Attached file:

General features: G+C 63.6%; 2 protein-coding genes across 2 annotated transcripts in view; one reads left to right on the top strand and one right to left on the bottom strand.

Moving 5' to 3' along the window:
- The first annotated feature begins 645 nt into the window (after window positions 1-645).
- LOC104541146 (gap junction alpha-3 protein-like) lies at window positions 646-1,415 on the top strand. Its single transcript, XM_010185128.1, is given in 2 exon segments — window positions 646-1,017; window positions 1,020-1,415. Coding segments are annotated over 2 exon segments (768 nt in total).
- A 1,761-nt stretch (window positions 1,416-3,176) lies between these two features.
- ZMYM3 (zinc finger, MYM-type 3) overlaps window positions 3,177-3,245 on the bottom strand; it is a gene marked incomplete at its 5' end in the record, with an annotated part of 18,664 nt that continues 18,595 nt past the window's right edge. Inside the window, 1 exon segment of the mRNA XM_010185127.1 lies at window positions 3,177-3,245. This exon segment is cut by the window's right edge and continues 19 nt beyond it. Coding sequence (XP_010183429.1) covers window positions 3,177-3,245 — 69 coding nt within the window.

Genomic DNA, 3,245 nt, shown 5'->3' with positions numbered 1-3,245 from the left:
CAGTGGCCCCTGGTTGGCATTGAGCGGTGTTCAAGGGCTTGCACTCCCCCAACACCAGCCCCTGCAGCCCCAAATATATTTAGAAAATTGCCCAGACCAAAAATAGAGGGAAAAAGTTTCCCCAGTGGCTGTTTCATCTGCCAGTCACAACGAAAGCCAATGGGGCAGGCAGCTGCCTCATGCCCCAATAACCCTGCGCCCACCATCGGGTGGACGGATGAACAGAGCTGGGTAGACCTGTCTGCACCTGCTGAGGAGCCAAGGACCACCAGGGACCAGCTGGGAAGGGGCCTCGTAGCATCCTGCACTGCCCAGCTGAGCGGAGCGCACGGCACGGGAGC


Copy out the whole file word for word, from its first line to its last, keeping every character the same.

General features: G+C 63.6%; 2 protein-coding genes across 2 annotated transcripts in view; one reads left to right on the top strand and one right to left on the bottom strand.

Moving 5' to 3' along the window:
- The first annotated feature begins 645 nt into the window (after window positions 1-645).
- LOC104541146 (gap junction alpha-3 protein-like) lies at window positions 646-1,415 on the top strand. Its single transcript, XM_010185128.1, is given in 2 exon segments — window positions 646-1,017; window positions 1,020-1,415. Coding segments are annotated over 2 exon segments (768 nt in total).
- A 1,761-nt stretch (window positions 1,416-3,176) lies between these two features.
- ZMYM3 (zinc finger, MYM-type 3) overlaps window positions 3,177-3,245 on the bottom strand; it is a gene marked incomplete at its 5' end in the record, with an annotated part of 18,664 nt that continues 18,595 nt past the window's right edge. Inside the window, 1 exon segment of the mRNA XM_010185127.1 lies at window positions 3,177-3,245. This exon segment is cut by the window's right edge and continues 19 nt beyond it. Coding sequence (XP_010183429.1) covers window positions 3,177-3,245 — 69 coding nt within the window.

Genomic DNA, 3,245 nt, shown 5'->3' with positions numbered 1-3,245 from the left:
CAGTGGCCCCTGGTTGGCATTGAGCGGTGTTCAAGGGCTTGCACTCCCCCAACACCAGCCCCTGCAGCCCCAAATATATTTAGAAAATTGCCCAGACCAAAAATAGAGGGAAAAAGTTTCCCCAGTGGCTGTTTCATCTGCCAGTCACAACGAAAGCCAATGGGGCAGGCAGCTGCCTCATGCCCCAATAACCCTGCGCCCACCATCGGGTGGACGGATGAACAGAGCTGGGTAGACCTGTCTGCACCTGCTGAGGAGCCAAGGACCACCAGGGACCAGCTGGGAAGGGGCCTCGTAGCATCCTGCACTGCCCAGCTGAGCGGAGCGCACGGCACGGGAGC